The Chemistry of Recycling Paper

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With talks of global warming, more healthcare benefits, and the crusade for preserving the Earth, attention has been focused on the campaign for recycling.  According to the Environmental Protection Agency (EPA), recycling prevents pollution caused by the manufacturing of products from virgin materials, recycling conserves natural resources such as timber, water, and minerals, while recycling decreases emissions of greenhouse gases that contribute to the global climate change, thus, helping to sustain the environment for future generations.   As ironic as it seems, in order to achieve the eco-friendly final process of recycling paper, unfriendly environmental chemicals must be used, sometimes emitting byproducts that are not suitable for human contact.  How aware are we about the chemicals used for recycling paper? 

With productivity being the theme of any type of work, many do not stop and think about what chemicals go into making recycled paper. One of the great advantages to recycled paper is less usage of chemicals, preventing less pollution caused by products from virgin materials.  After the collection process begins (recycled bins, drop-off centers, buy-back centers, etc.), immediately there is the pulping stage, sometimes called the de-inking stage, which dissolves and rips the ink from previously printed paper materials like newspapers and magazines. 

Depending on the paper processing plant, a chemical that is used during the pulping process is chlorine dioxide.  According to the article, “How Well Do You Know Recycled Paper”, chlorine dioxide produces the carcinogen dioxin.  Since the EPA has been the governing body to ensure processing plants are compliant in regards to being environmentally safe and the emission of waste products, there is a process that is chlorine free, which meets the EPA’s 30 percent minimum requirement for recycled/post consumer waste content.  This allows for the non-chlorine alternative of using oxygen, hydrogen peroxide, and enzymes.  Stephenson Recycling Chemicals (SRC) is one of the world’s leaders in deinking chemicals, according to their website.  The website boasts about how the company manufactures a patented blend of anionic surface agents with compounded enzymes, like the T3000EP.  Enzymes like the T3000EP are designed for enhanced ink removal by detaching the ink at the paper fiber. 

Often consumers may find themselves purchasing paper that may not be 100 percent recycled.  In this situation, there is a great chance that virgin materials have been used, which also means, there is a more than likely chance that harsher chemicals were used in the process of pulping the virgin materials.  The Kraft process is an alkaline process, which means instead of using acid compounds to assist with pulping, more compounds like hydroxides (OH) are used.   The lignin in wood is cracked by sodium hydroxide (NAOH) or sodium sulfide (NA2S), which is very effective in breaking down different kinds of woods, especially if the wood contains pollutants.  

The two chemicals are effective in getting the job done, but are highly corrosive chemicals which can cause severe burns on the mucous membranes, along with the disadvantage of carrying an odor, and producing the byproduct of thiols and sulfides.  Due to the odor, this means that now the pulp has to be bleached more.  As more chemicals may be added to continue giving the paper a whiter color, like calcium carbonate (CaCO3), talc, or titanium dioxide (TiO2), other chemicals are added to make the processing simpler like starch, latex, or aluminum sulfate (Al2(SO4)3).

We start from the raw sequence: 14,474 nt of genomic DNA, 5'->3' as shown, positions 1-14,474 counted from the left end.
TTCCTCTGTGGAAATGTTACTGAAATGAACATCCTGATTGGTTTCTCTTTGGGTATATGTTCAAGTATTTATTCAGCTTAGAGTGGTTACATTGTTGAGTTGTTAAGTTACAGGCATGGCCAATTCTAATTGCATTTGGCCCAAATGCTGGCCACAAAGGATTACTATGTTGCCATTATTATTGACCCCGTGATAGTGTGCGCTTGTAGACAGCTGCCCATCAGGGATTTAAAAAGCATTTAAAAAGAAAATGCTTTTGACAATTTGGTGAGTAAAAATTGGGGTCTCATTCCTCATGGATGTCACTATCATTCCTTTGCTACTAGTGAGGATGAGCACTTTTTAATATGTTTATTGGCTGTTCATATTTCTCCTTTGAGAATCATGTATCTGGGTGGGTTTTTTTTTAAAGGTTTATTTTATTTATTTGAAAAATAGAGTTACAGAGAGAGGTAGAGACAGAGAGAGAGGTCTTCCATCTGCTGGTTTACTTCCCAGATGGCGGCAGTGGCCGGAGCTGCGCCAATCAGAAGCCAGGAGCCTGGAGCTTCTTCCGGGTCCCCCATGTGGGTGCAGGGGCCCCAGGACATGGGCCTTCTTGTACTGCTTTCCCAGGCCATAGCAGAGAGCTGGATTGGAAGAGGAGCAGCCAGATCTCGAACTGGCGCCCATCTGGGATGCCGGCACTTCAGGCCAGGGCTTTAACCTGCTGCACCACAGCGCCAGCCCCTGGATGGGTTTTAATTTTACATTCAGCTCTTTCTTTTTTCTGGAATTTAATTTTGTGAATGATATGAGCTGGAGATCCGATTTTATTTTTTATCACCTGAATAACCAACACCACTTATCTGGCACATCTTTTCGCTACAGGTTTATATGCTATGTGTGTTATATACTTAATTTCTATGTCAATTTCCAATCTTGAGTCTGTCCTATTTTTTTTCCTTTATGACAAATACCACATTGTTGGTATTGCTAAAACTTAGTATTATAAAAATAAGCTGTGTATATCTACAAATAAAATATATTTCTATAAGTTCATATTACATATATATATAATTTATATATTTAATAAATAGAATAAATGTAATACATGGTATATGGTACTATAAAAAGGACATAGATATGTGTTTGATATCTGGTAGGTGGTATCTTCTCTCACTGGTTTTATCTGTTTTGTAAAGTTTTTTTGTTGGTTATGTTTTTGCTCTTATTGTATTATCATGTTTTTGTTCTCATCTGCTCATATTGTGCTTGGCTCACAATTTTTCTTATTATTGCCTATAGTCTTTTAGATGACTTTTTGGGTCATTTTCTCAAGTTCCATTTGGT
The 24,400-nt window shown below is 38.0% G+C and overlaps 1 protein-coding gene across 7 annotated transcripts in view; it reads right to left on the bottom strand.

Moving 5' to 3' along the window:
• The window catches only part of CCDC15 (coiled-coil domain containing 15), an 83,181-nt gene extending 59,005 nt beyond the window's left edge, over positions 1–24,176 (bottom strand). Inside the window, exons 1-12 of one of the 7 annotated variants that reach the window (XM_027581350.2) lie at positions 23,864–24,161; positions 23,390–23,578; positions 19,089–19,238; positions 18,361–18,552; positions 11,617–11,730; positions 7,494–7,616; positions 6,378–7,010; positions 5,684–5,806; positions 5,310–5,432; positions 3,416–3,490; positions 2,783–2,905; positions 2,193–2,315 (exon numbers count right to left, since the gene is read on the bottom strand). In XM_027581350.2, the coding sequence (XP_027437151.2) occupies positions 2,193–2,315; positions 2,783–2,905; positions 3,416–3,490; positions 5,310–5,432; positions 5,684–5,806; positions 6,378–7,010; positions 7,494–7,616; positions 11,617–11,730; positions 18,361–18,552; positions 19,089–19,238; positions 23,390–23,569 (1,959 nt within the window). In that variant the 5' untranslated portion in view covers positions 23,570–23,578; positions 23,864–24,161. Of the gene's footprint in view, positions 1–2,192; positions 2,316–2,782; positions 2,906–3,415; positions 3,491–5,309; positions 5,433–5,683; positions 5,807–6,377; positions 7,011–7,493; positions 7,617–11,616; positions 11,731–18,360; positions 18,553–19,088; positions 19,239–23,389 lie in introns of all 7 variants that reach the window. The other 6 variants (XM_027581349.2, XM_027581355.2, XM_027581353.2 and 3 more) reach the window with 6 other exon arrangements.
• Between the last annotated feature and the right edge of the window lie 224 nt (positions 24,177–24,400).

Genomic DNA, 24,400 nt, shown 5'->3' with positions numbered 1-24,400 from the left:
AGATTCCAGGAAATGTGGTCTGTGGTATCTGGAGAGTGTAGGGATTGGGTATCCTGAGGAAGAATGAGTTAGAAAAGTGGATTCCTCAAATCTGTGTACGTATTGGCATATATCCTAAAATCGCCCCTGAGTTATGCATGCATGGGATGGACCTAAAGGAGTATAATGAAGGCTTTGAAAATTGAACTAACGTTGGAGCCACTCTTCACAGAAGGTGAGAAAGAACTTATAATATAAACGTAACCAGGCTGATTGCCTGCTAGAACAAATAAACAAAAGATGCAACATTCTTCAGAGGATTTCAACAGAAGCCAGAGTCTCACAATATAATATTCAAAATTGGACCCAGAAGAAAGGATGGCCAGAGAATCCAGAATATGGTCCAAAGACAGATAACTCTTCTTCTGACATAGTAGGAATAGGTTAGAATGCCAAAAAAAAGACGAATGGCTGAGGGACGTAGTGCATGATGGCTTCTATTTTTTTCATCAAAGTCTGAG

Consumer concerns have been steady in regards to the effects these various chemicals may have on humans and everyday contact with products made of recycled paper.  Since cardboard is being used as a recycled product now, studies have been performed to research how similar the recycling process is for both cardboard and paper.  Studies have proven that there is no difference in the processes for both, which raises questions from consumers.  In an article from Science Daily, “Chemicals From Recycled Cardboard May Contaminate Take-out Food, Researchers Say”, the article talks about the unhealthy facts of recycling paper and how these products are being used to house and transport foods.  “If the original paper is loaded with inks, adhesives and other substances, then these will be passed into the new recycled material. If that material is used to package food then the food could be exposed to the chemicals from recycling. One chemical of particular concern is diisobutyl phthalate (DIBP). This is commonly found in inks and other chemicals used in printing. It is potentially dangerous because it has a similar structure to androgenic hormones in the human body.”

As much as people feel that it is our current responsibility to preserve the natural resources of the planet like trees, plants, water, and other things that are generally overlooked and taken for granted, it is also a personal responsiblity to maintain health and promote less aggressive methods of production and recycling resources that will be needed for generations to come.  Conservation and preservation are two key components in ensuring that generations after the current one will be around to see resources, but how can the planet assist in these efforts if everyone is too sick from chemical exposure?    

Unknown Author, "De-inking Process", Paper Online

J.T. Baker, "Sodium Sulfide", Material Safety Data Sheet

Lenntech Water Treatment & Purification Holding B.V., "Pulp and paper industry water treatment", Lenntech

More about this author: Le Voir Lewis

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